Intimate and honest, The Farewell taps into something universal and emotionally resonant about a Chinese family preparing for the loss of its matriarch.
When you see the name Awkwafina attached to a project, you’re probably thinking you’re in for a comedy. But while The Farewell does an excellent job of finding the inherently absurd and, yes, humorous moments in a tragedy, it would be a mistake to assume that you’re not going to cry during this film. You will — a lot.
In The Farewell, we are introduced to an aspiring Chinese-American writer Billi (Awkwafina) who learns that her beloved grandmother has just been diagnosed with lung cancer and has only three months to live. Her family, following what is apparently fairly standard Asian protocol, makes the decision not to tell her about the illness, instead allowing her to live out the rest of her days without anxiety or sadness. They do, however, orchestrate a fairly elaborate fake wedding for Billi’s cousin, which will give everyone an excuse to return to China and see the grandmother for what will likely be the last time.
Are lies necessarily bad if they’re committed with the best of intentions? Billi struggles with her family’s decision on this matter, largely because she is torn between two very different belief systems.
In the West, a dying person has the right to their diagnosis, and their ability to decide how to spend their last days on earth is sacred. In the East, a dying person’s family sees it as their responsibility to shield them from the unpleasant news, and to carry the emotional burden for them is considered a tremendous act of love. Billi, born in China but raised in New York, is caught somewhere between the two.
Although The Farewell is framed with the experience of a Chinese family and the differences between eastern and western views of end-of-life care are well-documented within the film, one of the reasons why it’s getting such a positive reaction from audiences is because so many of its themes are universal. The torment of a treasured family member’s cancer diagnosis, and how best to navigate it. The guilt of living far away from your parents, leaving them to potentially face their senior years alone. The mourning that accompanies not just the loss of a person, but everything that person represented within your family unit and collective memory.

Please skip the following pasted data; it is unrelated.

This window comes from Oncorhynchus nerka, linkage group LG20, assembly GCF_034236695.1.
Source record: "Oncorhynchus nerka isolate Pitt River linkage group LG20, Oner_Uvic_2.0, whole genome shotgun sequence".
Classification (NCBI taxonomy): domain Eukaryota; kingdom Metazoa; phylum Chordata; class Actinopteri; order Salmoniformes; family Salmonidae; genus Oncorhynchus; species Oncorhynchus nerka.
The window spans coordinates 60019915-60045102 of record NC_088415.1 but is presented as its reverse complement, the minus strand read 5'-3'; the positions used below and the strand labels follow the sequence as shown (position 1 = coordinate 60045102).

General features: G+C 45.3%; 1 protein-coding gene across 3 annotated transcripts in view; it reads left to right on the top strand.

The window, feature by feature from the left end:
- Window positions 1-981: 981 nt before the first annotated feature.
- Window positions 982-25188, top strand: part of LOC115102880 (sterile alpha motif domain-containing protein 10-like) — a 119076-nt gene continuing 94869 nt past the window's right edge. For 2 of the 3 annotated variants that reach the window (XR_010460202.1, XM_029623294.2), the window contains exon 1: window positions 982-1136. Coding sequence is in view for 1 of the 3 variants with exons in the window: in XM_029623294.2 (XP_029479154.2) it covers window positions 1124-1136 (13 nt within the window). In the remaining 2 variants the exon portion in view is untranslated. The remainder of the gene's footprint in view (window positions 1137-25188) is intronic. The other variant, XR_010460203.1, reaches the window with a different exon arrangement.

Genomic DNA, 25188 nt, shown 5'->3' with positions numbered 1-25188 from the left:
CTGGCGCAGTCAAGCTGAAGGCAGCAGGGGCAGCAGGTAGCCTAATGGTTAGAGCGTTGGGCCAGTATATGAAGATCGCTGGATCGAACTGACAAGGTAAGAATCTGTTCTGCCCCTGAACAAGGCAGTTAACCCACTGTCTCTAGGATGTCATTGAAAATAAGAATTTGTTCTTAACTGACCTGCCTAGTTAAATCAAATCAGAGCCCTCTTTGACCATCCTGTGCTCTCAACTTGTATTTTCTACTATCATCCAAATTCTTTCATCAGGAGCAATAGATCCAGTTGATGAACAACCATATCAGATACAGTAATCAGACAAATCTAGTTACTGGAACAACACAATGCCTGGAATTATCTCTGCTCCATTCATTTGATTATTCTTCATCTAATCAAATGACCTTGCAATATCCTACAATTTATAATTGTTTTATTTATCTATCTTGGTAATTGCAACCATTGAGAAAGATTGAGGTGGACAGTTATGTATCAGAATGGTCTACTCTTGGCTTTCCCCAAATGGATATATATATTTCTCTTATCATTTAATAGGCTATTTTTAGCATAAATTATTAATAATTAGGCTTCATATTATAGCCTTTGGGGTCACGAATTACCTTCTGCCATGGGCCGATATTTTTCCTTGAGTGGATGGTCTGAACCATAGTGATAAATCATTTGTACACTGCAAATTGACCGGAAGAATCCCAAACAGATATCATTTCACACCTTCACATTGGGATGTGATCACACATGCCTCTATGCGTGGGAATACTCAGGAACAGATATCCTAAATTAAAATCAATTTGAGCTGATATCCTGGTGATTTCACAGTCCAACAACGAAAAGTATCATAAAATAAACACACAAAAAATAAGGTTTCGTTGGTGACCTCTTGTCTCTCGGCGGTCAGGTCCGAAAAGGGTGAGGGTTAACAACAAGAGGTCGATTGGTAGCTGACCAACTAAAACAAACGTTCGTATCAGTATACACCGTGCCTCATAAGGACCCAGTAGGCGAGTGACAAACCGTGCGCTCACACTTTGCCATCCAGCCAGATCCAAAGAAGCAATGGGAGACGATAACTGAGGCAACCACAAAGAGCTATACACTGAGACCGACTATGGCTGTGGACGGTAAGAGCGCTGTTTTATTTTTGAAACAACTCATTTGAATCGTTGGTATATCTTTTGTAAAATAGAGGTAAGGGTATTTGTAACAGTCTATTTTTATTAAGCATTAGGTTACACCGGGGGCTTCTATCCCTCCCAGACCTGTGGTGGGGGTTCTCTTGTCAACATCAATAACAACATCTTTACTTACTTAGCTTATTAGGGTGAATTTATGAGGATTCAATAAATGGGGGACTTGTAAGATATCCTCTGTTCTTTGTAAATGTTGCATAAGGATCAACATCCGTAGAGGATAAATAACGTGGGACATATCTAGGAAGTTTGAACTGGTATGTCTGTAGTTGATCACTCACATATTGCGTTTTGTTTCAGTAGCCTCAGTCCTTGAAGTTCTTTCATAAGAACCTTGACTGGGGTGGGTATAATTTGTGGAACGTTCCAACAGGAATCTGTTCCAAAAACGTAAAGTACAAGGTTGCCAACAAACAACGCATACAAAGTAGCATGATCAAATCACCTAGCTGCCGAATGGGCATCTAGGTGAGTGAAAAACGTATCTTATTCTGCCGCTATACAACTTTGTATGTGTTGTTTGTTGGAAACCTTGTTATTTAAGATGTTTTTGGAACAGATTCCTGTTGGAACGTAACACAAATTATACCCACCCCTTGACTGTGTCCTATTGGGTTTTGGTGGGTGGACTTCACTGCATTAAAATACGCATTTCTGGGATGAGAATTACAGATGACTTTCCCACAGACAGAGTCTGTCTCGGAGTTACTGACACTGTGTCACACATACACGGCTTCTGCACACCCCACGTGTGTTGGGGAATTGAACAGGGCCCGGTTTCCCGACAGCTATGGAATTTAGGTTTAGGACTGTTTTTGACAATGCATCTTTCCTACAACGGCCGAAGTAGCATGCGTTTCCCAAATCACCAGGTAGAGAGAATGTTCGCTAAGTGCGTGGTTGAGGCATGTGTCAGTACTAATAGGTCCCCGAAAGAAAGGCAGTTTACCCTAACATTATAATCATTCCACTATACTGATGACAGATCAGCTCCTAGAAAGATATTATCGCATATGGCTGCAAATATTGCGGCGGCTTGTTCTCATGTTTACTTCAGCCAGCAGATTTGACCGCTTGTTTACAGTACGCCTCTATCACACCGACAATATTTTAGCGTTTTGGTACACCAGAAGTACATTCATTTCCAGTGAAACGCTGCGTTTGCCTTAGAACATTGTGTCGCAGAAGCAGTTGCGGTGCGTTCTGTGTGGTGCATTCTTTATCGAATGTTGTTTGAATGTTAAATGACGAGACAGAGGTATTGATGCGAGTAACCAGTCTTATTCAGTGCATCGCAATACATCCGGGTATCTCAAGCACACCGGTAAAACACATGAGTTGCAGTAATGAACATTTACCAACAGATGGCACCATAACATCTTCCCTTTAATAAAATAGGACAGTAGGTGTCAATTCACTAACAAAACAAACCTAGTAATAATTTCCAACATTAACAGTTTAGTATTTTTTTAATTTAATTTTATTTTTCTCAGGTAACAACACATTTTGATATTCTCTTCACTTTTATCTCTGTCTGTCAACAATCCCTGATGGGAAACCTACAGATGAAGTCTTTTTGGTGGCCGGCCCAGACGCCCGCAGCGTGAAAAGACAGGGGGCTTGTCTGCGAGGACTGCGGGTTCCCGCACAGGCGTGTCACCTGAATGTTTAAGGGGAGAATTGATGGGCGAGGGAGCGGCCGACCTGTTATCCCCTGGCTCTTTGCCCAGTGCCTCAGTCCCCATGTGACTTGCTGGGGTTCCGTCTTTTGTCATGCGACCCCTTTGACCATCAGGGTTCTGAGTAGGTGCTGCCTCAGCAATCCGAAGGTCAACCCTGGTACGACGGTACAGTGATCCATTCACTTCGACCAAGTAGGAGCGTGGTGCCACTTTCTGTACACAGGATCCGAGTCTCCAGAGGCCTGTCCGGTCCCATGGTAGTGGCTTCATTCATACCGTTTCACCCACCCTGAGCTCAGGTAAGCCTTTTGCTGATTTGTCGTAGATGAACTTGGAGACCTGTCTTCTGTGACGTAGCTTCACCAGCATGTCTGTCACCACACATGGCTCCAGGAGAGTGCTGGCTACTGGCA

Writer/director Lulu Wang deserves a great deal of credit for the sensitive, touching, and frequently funny dramatization of an event that’s clearly quite personal for her. The entire cast rise to the challenge, and the end result is a family that feels remarkably authentic, both through their complicated dynamics with one another and the thoughtfully naturalistic dialogue that is a hallmark for the entire film.
More than anything else, The Farewell cements the status of Wang as a director on the rise. And as for Awkwafina, it’s difficult to think of a more perfect film to showcase her range — most comic performers have to wait ages before they’re able to take on a role like this, and here she is knocking out Crazy Rich Asians and The Farewell in the span of one year.
The Farewell really exemplifies the magic that can happen when a simple, personal story is placed in the hands of a talented cast and crew. Emotionally resonant from the beginning to the end, it is quite simply one of the best of the year.
Now if you’ll excuse us, we have to go call our grandmas.
The Farewell comes to theaters July 12, 2019. This film was reviewed at the Boston Independent Film Festival.